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Cat Beds And Toys

These accessories are an essential part of your cat's life. Provide your cat with a range of stimulating toys so that she can tire herself out and fall straight asleep in her own comfy bed (and hopefully not yours!)

Cat Beds

Sleeping is something cats take very seriously. They certainly do plenty of it! A comfy cat bed, consisting of a cushion in a basket or box, is all they need. They will also take advantage of a chair or sofa, and will usually adopt a favorite spot, including the hot spot on the rug in front of the fire or by the radiator. Cats are lovers of heat, betraying their origins as African cats!

Puss spends around 70% of the day asleep, so really appreciates a cosy spot to curl up in. A cat bed is not a compulsory accessory because cats really aren’t fussy where they sleep, but it is always nice to treat your feline friend to a few home comforts.


Two cat pals snoozing in their bed
Two cat pals snoozing in their comfy bed

Without a cat bed available your cat will opt for a sofa or your bed as their favorite spot for a cat nap. If you don’t fancy cat hair and/or dirty footprints on your furniture then consider buying a bed!

Some cats prefer an enclosed cave like bed whilst others prefer to be elevated so they can survey the area in between snoozing. Based on your cat’s behavior choose a bed you think they will like as the chances are you know best.

Cat Play

Cats tend not to be endlessly playful with us humans. They have better things to do! Some breeds and individuals are more interactive than others, but in general they like to dictate the terms of play themselves.

The key words here are brief, frequent, and relaxed. Make your playtime with the cat short (less than a minute), often, and low intensity. Let your cat lead the play, and stop as soon as her attention drifts off.

Most cat play taps into their hunting instincts. Pieces of string, balls of paper, toy mice – these are all things that appeal to a cat’s love of stalking and pouncing.


Cat and mouse - a game as old as the domestic cat itself
Cat and mouse - a game as old as the domestic cat itself

Cat Toys

The toys you use for these games don’t have to be expensive things sourced in pet stores.

  • Fishing. Some feathers tied to a string and attached to a stick will provide hours of fun, and as this is a two-handed game, it enables you to join in as you “fish” for your cat’s attention!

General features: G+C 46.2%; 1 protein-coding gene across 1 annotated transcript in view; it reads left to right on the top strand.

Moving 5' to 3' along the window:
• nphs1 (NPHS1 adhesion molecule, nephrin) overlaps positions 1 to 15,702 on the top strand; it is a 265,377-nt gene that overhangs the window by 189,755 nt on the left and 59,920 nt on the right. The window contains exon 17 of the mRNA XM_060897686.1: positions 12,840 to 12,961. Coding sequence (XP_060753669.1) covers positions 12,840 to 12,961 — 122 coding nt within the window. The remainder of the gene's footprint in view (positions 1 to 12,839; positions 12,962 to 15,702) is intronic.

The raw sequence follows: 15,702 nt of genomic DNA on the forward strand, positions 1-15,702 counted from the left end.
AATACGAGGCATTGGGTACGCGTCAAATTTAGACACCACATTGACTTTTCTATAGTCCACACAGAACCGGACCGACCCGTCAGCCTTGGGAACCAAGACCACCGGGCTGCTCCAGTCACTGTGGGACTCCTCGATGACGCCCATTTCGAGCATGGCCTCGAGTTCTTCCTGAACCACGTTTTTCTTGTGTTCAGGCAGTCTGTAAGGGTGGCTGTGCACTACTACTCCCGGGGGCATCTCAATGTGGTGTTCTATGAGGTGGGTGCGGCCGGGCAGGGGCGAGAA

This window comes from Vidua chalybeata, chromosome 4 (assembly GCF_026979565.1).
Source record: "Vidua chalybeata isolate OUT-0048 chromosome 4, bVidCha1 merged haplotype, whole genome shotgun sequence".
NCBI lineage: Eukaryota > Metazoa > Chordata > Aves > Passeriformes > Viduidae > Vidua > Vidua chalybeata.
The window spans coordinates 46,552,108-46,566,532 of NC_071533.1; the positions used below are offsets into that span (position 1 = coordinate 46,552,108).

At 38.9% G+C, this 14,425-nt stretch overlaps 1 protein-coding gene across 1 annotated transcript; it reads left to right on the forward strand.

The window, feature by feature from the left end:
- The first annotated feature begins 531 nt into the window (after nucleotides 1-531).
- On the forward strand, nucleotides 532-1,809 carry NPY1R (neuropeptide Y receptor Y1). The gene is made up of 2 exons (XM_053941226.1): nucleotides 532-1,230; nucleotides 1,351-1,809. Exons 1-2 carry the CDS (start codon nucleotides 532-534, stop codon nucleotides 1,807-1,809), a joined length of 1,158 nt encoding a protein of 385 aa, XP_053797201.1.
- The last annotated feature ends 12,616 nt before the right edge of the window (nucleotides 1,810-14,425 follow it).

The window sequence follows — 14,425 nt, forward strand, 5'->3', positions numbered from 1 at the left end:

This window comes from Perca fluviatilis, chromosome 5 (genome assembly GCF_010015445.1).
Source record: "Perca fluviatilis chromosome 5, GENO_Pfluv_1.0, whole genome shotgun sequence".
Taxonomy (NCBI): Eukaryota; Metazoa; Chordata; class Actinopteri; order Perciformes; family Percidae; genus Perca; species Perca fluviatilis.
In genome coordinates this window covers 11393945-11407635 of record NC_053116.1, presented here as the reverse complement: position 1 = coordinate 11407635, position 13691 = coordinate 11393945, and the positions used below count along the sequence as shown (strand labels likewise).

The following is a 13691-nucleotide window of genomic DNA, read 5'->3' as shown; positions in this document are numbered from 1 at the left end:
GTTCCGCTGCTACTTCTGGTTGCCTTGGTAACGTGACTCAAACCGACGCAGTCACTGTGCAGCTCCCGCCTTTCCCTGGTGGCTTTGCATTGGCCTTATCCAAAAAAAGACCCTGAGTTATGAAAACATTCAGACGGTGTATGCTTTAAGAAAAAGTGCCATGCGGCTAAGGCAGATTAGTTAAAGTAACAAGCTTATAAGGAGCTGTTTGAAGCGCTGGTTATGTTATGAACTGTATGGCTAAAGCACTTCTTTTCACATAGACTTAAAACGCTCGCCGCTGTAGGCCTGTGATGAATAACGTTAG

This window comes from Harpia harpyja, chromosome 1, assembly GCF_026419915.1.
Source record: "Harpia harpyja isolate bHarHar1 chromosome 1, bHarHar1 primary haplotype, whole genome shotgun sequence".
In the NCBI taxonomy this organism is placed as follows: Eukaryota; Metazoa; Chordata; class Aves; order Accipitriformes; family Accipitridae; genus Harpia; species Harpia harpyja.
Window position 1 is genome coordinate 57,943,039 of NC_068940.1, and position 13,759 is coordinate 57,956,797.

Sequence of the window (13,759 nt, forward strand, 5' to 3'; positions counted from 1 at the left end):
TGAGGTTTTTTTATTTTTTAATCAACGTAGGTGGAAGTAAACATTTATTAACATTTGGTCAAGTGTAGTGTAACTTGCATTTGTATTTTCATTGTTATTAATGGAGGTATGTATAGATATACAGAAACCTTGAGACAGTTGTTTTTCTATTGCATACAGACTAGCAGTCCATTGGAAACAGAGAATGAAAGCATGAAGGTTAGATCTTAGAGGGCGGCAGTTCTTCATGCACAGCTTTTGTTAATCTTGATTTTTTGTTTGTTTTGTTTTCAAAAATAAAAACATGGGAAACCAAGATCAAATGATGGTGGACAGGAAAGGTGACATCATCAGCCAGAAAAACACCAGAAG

• Balls. These can be made from scrunched up paper or tin foil, or can be balls of twigs, table tennis balls, or similar. Cats will play with these alone, or you can join in, with the cat as goalkeeper. Whenever the balls become ragged or torn, replace them. Beware string balls, in which cat claws can easily become snagged.

  • Cat in a box
    Boxing clever - cats love to nestle in a snug space
  • Boxes. Nothing keeps a cat happier than a simple box or similar container. They will crawl inside, sometimes in play, sometimes to find a quiet hiding place. A cat’s ability to fill the space of a small container and assume the shape of that space led one team of researchers to claim they flow like a liquid! This breakthrough research was awarded with an Ig Noble Prize in 2017 at a ceremony in Cambridge, Massachusetts – a parody of the Nobel Prize.

  • Cat enjoying catnip
    Catnip - your feline friend's not-so-secret pleasure!

  • Catnip Toys. Cats have a guilty pleasure – catnip. It produces a short-lived ecstasy in felines that is amazing to behold. A toy mouse stuffed with catnip will inspire juggling and rolling and entertainingly outrageous behaviour.
  • Cat with a scratching post
    Cat with a scratching post - an essential piece of equipment for any house cat

  • Scratching Posts. It’s a good idea to buy, or make, a scratching post. Without one, a cat will exercise its claws on your furniture. The post simulates a small tree bough, and the cat will love rubbing, clawing and generally stretching and exercising around it. Think of it as a cat gym rather than a mere toy! As cats like to stretch their claws and limbs after a sleep, placing the scratching post near their bed is a good idea. If making the apparatus yourself, make sure it’s tall enough to allow your cat to stretch to her full length, and ensure the thread of the material runs vertically, forming grooves down which the claws can scrape (rather than snagging on horizontal lines of thread).

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